Source: Village Voice
The best way to experience Tim Wardle’s documentary, “Three Identical Strangers,” is to do so without knowing a single thing about it.
So before proceeding any further, let’s just get this out of the way: It’s an excellent movie, and you should see it.
For those still here, I’ll try to steer clear of the film’s most shocking revelations. But there’s no getting around the central premise, which itself is fun to discover.
The movie opens in 1980, with 19-year-old Robert Shafran of Westchester County, New York arriving at Sullivan County Community College in the Catskills. It’s his first day at that school, and yet everybody on campus appears to know him and call him “Eddy.”
A fellow student, starting to realize what’s going on, grabs Robert and drives him to the Long Island home of 19-year-old Eddy Galland — and Robert comes face to face with himself. Or rather, his exact doppelganger. Eddy and Robert, it turns out, are identical twins, separated at birth, now brought together by an amazing coincidence.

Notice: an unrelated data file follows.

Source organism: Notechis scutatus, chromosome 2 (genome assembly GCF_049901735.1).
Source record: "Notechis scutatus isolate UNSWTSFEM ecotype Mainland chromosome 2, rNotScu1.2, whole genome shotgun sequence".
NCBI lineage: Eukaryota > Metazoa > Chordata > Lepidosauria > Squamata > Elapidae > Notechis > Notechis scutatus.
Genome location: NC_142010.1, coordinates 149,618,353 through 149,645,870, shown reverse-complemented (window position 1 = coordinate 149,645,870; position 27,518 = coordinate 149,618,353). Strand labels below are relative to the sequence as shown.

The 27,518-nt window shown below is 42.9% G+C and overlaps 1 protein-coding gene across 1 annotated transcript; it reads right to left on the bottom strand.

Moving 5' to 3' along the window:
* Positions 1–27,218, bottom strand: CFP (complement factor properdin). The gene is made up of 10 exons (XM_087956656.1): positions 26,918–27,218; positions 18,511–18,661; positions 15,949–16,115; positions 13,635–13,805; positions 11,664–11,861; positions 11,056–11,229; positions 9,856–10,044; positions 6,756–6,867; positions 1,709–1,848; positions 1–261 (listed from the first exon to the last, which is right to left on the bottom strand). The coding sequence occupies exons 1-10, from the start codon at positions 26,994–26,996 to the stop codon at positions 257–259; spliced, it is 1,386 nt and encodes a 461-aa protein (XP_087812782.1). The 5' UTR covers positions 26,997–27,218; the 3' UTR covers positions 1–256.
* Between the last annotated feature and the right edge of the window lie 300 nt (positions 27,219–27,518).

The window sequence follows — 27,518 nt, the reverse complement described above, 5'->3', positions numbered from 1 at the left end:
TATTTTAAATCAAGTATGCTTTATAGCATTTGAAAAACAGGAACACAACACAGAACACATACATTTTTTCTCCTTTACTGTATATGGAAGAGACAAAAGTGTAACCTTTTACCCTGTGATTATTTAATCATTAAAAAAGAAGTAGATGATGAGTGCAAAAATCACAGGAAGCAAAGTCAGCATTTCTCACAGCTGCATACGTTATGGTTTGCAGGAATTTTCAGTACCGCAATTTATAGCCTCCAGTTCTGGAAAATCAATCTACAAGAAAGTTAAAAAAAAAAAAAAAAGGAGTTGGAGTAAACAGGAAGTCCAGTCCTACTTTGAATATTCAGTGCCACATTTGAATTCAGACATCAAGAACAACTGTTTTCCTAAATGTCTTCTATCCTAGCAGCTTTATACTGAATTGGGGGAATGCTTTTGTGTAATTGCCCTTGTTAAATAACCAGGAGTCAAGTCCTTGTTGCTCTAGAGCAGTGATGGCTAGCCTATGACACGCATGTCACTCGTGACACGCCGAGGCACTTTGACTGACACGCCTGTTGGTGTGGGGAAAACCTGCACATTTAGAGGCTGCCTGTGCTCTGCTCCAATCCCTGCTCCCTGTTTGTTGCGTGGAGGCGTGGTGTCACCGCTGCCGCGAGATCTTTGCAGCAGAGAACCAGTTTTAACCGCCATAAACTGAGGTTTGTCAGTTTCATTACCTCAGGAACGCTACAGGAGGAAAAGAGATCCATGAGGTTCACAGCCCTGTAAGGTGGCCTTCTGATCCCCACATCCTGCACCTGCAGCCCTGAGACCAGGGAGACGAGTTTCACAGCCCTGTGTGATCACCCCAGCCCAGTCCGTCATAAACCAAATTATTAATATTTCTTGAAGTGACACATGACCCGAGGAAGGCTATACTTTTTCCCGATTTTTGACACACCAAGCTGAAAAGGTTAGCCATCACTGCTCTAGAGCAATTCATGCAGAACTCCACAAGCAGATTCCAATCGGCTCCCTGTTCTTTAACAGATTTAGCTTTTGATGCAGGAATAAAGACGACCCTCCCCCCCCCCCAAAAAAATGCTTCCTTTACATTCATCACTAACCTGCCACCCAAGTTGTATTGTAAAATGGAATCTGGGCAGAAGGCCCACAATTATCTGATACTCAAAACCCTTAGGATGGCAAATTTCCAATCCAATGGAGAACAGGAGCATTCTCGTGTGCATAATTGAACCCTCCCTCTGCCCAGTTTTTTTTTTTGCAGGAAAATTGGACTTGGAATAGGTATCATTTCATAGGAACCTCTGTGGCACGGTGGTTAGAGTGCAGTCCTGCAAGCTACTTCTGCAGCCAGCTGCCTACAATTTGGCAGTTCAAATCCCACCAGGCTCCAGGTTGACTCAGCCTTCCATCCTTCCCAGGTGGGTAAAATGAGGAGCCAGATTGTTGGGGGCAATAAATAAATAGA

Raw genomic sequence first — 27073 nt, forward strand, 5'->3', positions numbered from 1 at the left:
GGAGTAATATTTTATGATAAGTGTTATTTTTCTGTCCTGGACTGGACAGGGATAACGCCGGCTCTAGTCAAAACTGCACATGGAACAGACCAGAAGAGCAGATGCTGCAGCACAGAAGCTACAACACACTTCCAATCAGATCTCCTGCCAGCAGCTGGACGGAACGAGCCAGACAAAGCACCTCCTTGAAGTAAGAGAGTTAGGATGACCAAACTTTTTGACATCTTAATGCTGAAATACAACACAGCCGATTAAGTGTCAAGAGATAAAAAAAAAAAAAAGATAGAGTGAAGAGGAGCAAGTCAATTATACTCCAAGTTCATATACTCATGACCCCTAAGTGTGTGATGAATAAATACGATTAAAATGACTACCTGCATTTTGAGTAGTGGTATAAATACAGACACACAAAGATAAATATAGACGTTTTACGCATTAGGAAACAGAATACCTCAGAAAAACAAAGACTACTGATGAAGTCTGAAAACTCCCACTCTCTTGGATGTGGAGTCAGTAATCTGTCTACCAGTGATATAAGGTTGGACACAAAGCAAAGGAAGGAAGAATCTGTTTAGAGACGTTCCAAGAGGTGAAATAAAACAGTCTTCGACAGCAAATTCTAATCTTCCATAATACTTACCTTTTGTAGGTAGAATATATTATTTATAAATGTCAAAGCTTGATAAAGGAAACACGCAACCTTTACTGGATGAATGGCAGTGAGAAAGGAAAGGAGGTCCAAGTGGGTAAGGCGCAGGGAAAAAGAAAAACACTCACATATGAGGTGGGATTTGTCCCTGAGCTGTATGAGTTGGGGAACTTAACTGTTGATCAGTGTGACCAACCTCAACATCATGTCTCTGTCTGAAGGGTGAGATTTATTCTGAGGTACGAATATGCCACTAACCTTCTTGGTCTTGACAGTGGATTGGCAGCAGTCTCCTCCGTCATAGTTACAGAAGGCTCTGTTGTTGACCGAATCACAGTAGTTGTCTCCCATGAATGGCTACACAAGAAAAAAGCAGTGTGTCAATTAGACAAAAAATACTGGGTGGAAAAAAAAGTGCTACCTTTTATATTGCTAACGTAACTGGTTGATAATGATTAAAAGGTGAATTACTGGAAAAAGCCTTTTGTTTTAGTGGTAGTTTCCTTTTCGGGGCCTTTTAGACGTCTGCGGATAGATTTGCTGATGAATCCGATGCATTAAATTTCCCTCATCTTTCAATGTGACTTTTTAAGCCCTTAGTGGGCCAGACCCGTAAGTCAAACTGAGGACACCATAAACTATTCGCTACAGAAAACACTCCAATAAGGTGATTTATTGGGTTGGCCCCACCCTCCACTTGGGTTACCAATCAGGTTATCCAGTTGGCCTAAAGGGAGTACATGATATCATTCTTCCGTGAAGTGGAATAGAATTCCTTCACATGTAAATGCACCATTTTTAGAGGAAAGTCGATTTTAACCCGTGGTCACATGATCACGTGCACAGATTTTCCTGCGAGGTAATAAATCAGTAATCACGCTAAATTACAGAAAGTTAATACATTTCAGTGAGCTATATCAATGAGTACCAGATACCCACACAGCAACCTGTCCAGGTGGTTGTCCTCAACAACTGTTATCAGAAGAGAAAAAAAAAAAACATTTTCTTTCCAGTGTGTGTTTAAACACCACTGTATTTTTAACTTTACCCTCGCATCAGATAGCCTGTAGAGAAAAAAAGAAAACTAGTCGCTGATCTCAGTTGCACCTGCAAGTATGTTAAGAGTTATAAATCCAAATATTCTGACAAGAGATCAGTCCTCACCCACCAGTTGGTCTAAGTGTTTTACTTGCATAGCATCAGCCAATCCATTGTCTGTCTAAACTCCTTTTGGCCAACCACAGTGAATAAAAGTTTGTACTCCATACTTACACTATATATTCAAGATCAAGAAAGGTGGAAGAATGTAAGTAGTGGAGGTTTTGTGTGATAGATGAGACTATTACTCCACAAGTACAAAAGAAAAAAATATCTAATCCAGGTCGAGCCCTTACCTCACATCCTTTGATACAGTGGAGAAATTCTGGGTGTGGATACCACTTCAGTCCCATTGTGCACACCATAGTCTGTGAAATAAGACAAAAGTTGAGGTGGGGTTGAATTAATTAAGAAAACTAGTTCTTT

So, they get newspaper stories written about their startling reunion whereupon a third person shows up: David Kellman of New York City. Now there are three identical young men — triplets.
Each of them was apparently sent to a different home by the same adoption agency, without any information given to their new families about the existence of the others.
From there the story goes absolutely bonkers, taking twists that send things spinning not just in another direction, but practically into another dimension — one far more paranoid and tragic.
Read the story at the Village Voice.
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